While researching the differences between how pilots react to upset conditions in an actual aircraft versus a ground-based simulator, officials at Calspan had an "ah-hah!" moment. The data showed that pilots in the aircraft tended to react too timidly to upsets, prolonging or exacerbating the event, while those in the simulator tended to over-react, exposing the aircraft to potentially destructive g-loads or stalls.
James Priest, director of flight training for Calspan's flight research training centre, conceived an idea that later seemed an obvious solution - put a g-meter in the cockpit. The aid worked, helping pilots both in the aircraft and in the simulator to recover in a standardised fashion based on achieving a desired g-load (-0.5g for the nose-high recovery, for example) rather than reacting to the look or feel of the situation alone.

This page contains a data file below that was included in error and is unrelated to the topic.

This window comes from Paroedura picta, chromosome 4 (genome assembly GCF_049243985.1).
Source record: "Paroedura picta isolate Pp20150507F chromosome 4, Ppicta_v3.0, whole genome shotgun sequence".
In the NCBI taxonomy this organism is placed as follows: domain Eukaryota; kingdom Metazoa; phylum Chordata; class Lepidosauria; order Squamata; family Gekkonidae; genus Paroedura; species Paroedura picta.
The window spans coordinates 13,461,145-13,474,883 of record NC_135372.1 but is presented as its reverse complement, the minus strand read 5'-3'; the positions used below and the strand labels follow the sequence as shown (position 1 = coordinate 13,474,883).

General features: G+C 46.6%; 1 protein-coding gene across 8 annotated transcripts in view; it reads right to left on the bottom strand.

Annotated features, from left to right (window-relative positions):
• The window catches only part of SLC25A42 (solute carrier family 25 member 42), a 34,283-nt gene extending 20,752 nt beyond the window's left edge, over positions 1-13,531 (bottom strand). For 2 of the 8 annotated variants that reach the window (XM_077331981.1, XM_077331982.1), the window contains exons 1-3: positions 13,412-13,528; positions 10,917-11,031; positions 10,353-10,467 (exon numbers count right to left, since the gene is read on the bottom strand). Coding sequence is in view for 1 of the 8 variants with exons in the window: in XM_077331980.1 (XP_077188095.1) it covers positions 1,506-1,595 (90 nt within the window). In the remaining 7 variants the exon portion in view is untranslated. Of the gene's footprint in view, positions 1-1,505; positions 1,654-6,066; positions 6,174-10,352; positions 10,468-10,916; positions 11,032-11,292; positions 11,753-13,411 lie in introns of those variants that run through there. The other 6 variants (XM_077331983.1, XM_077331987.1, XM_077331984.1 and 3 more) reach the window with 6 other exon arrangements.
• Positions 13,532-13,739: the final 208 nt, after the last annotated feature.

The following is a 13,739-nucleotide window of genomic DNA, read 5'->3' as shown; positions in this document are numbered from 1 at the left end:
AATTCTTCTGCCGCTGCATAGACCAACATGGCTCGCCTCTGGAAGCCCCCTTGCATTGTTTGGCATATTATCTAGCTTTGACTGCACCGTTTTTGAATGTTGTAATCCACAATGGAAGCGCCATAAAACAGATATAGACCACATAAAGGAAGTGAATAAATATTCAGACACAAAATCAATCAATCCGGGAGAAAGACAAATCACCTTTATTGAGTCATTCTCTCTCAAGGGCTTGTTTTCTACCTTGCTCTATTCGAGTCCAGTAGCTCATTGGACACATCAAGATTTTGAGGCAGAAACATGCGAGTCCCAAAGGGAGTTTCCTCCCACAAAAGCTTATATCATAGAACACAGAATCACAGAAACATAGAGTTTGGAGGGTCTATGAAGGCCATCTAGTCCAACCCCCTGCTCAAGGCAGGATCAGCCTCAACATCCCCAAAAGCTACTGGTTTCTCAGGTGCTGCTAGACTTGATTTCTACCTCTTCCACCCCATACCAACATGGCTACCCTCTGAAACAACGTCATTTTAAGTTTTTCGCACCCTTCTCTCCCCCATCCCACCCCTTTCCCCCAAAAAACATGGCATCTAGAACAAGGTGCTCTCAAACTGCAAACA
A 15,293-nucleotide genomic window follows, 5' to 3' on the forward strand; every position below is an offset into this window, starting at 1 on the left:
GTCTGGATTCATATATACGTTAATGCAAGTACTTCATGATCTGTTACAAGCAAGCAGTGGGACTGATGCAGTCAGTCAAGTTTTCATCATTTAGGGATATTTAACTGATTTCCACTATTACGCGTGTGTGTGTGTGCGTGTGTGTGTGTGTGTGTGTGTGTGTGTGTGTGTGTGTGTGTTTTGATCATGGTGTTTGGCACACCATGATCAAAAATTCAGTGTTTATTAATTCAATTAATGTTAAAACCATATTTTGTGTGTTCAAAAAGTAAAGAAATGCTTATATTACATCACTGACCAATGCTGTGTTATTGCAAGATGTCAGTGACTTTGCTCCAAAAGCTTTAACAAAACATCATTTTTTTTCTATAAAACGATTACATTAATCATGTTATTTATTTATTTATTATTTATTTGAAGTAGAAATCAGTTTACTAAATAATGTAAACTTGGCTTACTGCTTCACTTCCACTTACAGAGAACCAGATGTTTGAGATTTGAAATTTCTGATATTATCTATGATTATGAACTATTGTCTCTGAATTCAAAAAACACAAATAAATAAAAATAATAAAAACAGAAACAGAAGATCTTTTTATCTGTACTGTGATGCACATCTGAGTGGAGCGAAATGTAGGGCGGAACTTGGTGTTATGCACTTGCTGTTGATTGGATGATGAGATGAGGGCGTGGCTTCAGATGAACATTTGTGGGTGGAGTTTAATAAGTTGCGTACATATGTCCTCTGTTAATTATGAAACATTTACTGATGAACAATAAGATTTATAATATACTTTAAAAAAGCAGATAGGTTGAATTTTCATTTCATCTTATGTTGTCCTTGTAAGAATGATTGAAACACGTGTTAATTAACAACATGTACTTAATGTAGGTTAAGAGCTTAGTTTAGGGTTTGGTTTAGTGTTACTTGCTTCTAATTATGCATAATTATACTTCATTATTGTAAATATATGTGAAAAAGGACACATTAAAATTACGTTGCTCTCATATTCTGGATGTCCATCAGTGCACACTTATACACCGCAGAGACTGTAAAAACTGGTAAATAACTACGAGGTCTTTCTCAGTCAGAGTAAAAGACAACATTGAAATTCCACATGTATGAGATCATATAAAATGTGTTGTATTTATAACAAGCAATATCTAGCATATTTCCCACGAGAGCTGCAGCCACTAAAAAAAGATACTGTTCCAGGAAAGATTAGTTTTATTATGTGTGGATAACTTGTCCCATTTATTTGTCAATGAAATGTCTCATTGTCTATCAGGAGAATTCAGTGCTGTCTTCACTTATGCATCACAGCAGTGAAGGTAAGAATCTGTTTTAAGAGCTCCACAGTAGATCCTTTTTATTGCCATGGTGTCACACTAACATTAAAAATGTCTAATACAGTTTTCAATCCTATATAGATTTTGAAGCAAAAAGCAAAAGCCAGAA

Next is development of a portable dual-axis load meter with graphical display that shows the individual loads on each wing as well as side loads on the vertical tail. Such a device, in the ground-based simulator, could help pilots to avoid breaching aircraft load limits or angle of attack or angle of sideslip envelopes for which the simulator motion systems are valid, says Priest.
Calspan's g-meter will help pilots correlate their recovery performance to g-loads they put on the aircraft